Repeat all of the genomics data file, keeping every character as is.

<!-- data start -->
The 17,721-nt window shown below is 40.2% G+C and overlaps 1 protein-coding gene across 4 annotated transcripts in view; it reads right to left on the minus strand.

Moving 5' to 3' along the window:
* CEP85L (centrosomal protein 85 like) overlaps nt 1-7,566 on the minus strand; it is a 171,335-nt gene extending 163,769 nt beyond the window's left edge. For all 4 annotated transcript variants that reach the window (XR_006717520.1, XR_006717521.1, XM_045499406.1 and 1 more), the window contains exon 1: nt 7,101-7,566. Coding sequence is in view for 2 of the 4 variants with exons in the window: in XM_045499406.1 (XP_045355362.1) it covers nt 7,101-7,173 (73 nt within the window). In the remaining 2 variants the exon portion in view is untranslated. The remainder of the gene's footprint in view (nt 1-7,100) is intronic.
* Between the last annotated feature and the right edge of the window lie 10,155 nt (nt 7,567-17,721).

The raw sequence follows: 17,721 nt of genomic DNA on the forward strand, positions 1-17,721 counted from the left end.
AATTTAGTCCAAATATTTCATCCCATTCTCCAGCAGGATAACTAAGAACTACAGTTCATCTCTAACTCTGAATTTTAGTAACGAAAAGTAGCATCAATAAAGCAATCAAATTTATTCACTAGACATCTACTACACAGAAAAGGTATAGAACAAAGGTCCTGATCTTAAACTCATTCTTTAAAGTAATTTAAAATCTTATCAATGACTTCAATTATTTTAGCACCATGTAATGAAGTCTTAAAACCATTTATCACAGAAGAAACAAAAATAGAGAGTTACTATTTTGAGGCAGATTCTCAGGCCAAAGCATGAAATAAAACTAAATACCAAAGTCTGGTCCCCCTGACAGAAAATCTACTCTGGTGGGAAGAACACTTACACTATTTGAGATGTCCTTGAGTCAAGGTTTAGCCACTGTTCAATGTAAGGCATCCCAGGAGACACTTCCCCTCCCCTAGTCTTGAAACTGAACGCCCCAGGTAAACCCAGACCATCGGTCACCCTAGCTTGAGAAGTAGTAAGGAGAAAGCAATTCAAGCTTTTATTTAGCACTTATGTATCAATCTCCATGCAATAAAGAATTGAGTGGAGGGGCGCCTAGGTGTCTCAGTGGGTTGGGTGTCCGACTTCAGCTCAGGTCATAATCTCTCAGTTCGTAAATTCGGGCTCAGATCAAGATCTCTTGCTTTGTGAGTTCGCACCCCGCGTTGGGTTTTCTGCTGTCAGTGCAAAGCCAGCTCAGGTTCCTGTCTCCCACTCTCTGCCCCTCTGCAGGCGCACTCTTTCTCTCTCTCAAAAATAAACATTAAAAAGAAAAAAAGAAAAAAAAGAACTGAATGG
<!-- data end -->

The 17,721-nt window shown below is 40.2% G+C and overlaps 1 protein-coding gene across 4 annotated transcripts in view; it reads right to left on the minus strand.

Moving 5' to 3' along the window:
* CEP85L (centrosomal protein 85 like) overlaps nt 1-7,566 on the minus strand; it is a 171,335-nt gene extending 163,769 nt beyond the window's left edge. For all 4 annotated transcript variants that reach the window (XR_006717520.1, XR_006717521.1, XM_045499406.1 and 1 more), the window contains exon 1: nt 7,101-7,566. Coding sequence is in view for 2 of the 4 variants with exons in the window: in XM_045499406.1 (XP_045355362.1) it covers nt 7,101-7,173 (73 nt within the window). In the remaining 2 variants the exon portion in view is untranslated. The remainder of the gene's footprint in view (nt 1-7,100) is intronic.
* Between the last annotated feature and the right edge of the window lie 10,155 nt (nt 7,567-17,721).

The raw sequence follows: 17,721 nt of genomic DNA on the forward strand, positions 1-17,721 counted from the left end.
AATTTAGTCCAAATATTTCATCCCATTCTCCAGCAGGATAACTAAGAACTACAGTTCATCTCTAACTCTGAATTTTAGTAACGAAAAGTAGCATCAATAAAGCAATCAAATTTATTCACTAGACATCTACTACACAGAAAAGGTATAGAACAAAGGTCCTGATCTTAAACTCATTCTTTAAAGTAATTTAAAATCTTATCAATGACTTCAATTATTTTAGCACCATGTAATGAAGTCTTAAAACCATTTATCACAGAAGAAACAAAAATAGAGAGTTACTATTTTGAGGCAGATTCTCAGGCCAAAGCATGAAATAAAACTAAATACCAAAGTCTGGTCCCCCTGACAGAAAATCTACTCTGGTGGGAAGAACACTTACACTATTTGAGATGTCCTTGAGTCAAGGTTTAGCCACTGTTCAATGTAAGGCATCCCAGGAGACACTTCCCCTCCCCTAGTCTTGAAACTGAACGCCCCAGGTAAACCCAGACCATCGGTCACCCTAGCTTGAGAAGTAGTAAGGAGAAAGCAATTCAAGCTTTTATTTAGCACTTATGTATCAATCTCCATGCAATAAAGAATTGAGTGGAGGGGCGCCTAGGTGTCTCAGTGGGTTGGGTGTCCGACTTCAGCTCAGGTCATAATCTCTCAGTTCGTAAATTCGGGCTCAGATCAAGATCTCTTGCTTTGTGAGTTCGCACCCCGCGTTGGGTTTTCTGCTGTCAGTGCAAAGCCAGCTCAGGTTCCTGTCTCCCACTCTCTGCCCCTCTGCAGGCGCACTCTTTCTCTCTCTCAAAAATAAACATTAAAAAGAAAAAAAGAAAAAAAAGAACTGAATGG